medical insurance questions (cancer)

I have a friend who fears she may have breast cancer, who is out of work and does not currently have medical insurance. I have found local programs that can get her free treatment. She is afraid that once she is diagnossed she will not be able to get insurance down the road. She can buy a policy that will go into effect within a week. However we don’t know if they will try to say she has a pre-existing condition, because 5 years ago they found a lump under her arm pit, but a specialist said it was nothing but fatty tissue. We also don’t know what the insurance co’s ability to raise her rates are. What I would like to find out for her is:

how can she get coverage down the road if she does not get it now? could she get on a group policy through an employer? could she get medicare?

can the insurance co. deny her claims for having a pre-existing condition?

can they cancel the policy?

can they keep raising her rates on an individual policy? if so are their limits on this?

Thanks in advance to everyone who offers their informed advice on this thread.

A huge proportion of the answers to your questions will depend on where you are, as well as other factors, such as the specific wording of any insurance company questionnaire or the wording of any future insurance policy. So we’ll need more detail to give you good advice. However, if she lies about whether she’s been diagnosed with a preexisitng condition, I believe the plan could sue her down the road for fraud to get the money back from any claims they erroneously paid as a result of that fraud.

However, tell your friend that she isn’t necessarily doomed, even in the somewhat unlikely event that she is diagnosed with cancer. I once broke my leg 2 days before the insurance on my new job took effect. Believe me, this was no ordinary broken leg; in the 6 years since, it has required 4 surgeries, weeks in the hospital, various expensive rounds of imaging tests, countless hours pf physical therapy, numerous specialist visits…and although I had to pay for the 2 days’ worth of care until the policy kicked in, Illinois law required that my new employer’s insurance cover pre-existing conditions, PERIOD, if you were covered by other insurance wihtin the past 60 days. So aside from a few $10 co-pays, the rest of the medical care (which has probably totalled in the area of $100,000) has been essentially free.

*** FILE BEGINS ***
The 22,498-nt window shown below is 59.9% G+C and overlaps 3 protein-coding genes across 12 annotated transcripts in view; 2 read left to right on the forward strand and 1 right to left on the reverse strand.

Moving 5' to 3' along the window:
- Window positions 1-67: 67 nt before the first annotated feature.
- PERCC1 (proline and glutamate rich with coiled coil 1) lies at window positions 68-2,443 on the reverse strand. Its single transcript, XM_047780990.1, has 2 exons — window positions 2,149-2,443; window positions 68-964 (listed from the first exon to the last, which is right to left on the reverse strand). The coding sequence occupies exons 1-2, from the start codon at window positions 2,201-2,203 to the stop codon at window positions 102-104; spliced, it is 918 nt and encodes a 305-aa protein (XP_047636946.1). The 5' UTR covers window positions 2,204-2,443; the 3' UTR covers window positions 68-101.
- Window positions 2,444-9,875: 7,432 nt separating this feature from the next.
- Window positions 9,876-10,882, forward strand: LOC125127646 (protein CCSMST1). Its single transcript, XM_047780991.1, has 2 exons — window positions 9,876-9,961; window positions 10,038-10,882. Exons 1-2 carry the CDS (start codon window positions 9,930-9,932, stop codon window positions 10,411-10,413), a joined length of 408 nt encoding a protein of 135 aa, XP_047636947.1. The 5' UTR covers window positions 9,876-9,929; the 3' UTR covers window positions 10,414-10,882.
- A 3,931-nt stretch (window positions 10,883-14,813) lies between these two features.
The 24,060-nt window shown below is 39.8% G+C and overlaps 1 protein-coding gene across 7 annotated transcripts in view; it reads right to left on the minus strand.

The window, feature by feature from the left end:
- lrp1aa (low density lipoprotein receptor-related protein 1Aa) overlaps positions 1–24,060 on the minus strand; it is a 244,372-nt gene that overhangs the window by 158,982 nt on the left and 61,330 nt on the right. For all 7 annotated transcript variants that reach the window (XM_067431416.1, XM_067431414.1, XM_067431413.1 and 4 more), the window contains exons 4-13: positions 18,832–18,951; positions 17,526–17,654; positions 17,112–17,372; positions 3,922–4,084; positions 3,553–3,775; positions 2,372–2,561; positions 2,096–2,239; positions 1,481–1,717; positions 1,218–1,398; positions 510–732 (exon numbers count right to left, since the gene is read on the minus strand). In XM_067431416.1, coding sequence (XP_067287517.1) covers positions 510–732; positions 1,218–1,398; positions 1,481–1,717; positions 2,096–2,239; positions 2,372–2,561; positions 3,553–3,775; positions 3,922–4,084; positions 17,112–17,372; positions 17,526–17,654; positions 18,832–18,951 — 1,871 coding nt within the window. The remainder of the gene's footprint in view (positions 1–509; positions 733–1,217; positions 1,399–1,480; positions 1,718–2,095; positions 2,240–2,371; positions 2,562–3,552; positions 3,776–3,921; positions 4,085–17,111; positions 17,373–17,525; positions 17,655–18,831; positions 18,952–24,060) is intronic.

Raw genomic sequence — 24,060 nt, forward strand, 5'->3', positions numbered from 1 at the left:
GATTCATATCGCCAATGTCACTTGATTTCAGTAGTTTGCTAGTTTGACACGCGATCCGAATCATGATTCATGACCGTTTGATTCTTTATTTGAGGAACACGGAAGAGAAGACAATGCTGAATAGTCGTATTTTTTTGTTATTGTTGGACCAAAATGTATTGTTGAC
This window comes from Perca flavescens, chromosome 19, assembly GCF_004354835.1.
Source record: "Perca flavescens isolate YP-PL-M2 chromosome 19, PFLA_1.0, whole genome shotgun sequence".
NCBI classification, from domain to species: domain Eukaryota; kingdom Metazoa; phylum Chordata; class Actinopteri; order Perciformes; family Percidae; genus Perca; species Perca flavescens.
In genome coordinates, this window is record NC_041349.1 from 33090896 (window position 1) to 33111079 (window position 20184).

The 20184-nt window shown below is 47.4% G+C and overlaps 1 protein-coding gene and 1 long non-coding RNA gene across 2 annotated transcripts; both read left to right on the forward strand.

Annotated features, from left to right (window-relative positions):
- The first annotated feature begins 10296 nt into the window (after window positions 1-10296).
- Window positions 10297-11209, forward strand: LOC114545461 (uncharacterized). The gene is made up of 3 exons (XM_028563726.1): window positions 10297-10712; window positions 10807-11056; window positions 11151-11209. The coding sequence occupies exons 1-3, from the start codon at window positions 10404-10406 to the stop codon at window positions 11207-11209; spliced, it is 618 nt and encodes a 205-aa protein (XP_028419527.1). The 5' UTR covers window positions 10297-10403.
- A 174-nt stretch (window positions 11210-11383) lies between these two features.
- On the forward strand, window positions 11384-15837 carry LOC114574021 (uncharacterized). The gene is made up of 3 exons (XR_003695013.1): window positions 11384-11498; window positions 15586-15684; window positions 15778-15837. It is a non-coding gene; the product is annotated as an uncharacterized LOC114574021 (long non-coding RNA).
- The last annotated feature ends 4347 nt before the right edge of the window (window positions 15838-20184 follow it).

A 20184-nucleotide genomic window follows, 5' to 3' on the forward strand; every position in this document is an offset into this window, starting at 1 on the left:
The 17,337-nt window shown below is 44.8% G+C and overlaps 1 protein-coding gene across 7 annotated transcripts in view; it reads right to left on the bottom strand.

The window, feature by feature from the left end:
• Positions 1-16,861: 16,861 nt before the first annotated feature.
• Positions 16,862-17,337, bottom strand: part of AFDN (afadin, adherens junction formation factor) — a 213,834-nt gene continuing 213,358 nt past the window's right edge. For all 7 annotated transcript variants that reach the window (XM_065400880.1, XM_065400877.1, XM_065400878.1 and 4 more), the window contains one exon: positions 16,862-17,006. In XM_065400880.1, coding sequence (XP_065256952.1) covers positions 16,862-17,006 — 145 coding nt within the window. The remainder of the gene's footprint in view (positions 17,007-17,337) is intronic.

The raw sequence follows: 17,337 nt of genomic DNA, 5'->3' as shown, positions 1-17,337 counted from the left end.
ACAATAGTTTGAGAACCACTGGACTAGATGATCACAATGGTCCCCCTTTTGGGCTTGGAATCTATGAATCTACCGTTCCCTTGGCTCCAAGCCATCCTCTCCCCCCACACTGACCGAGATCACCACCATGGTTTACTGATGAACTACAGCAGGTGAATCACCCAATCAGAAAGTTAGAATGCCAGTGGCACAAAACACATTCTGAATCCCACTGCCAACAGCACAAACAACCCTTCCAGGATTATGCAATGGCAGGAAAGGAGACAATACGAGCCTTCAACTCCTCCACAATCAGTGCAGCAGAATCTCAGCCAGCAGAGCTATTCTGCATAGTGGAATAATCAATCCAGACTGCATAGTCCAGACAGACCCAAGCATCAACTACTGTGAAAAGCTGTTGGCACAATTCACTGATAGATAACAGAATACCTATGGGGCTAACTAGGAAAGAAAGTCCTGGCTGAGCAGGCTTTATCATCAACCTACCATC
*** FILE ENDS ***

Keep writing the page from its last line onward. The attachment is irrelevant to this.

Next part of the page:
If she has a pre-existing condition (which doesn’t have to be as serious as cancer) then getting an individual policy will be a problem. This does vary considerably from state-to-state. In some cases, pre-existing conditions are covered. Sometimes, you might have to wait a year or two. Sometimes pre-existing conditions are never covered. In some states, you can’t be denied insurance, but the premiums can be so high you might as well be (My husband was once quoted $1200 per month premium) That said, it never hurts to ask if you’re eligilbe for a particular policy.

It is much easier to get insurance, and to get coverage for a pre-existing condition, if you work for a large employer. Many small employers don’t offer insurance at all these days.

She can’t get Medicare until she is 65. However, she might qualify for the state program Medicaid.

That depends on the law where she lives.

If you lie on your application, you betcha. And they can sue you, too.

Yep, they can raise anybody’s rates. Maybe your state imposes a limit, maybe not.

Most likely, the “lump under arm” from years ago is totally unrelated to whatever is happening to her now, and really was just a “lump of fatty tissue”.

What’s the deal? If she has a lump in her breast she should have it checked out. Most of the time, it’s nothing serious. But if it’s cancer it needs to be treated.

If she hasn’t seen a doctor already, and she can buy insurance that takes effect quickly she can do so, wait for it to take effect, then go see a doctor. It should then be covered, since there was no prior diagnosis or record of the problem (whatever it is).

If she has seen a doctor and it has been diagnosed, then it’s a pre-existing condition.

If she has no insurance and is not likely to get any she still shouldn’t ignore it - there are charities and public funds to treat people who have no insurance and little money. I’m not going to kid you, it’s a tough thing to go through, but so is a serious, untreated medical condition.

While it is true that it depends on what state your friend is in, the best bet is to find an HMO ( I know it’s a dirty word!) But, if your friend becomes employed by a company that offers a fully insured HMO she cannot be denied coverage and her premium will be the same as everyone elses in the company no matter if they had pre-existing conditions or not. (At least this is the way it is in CT.)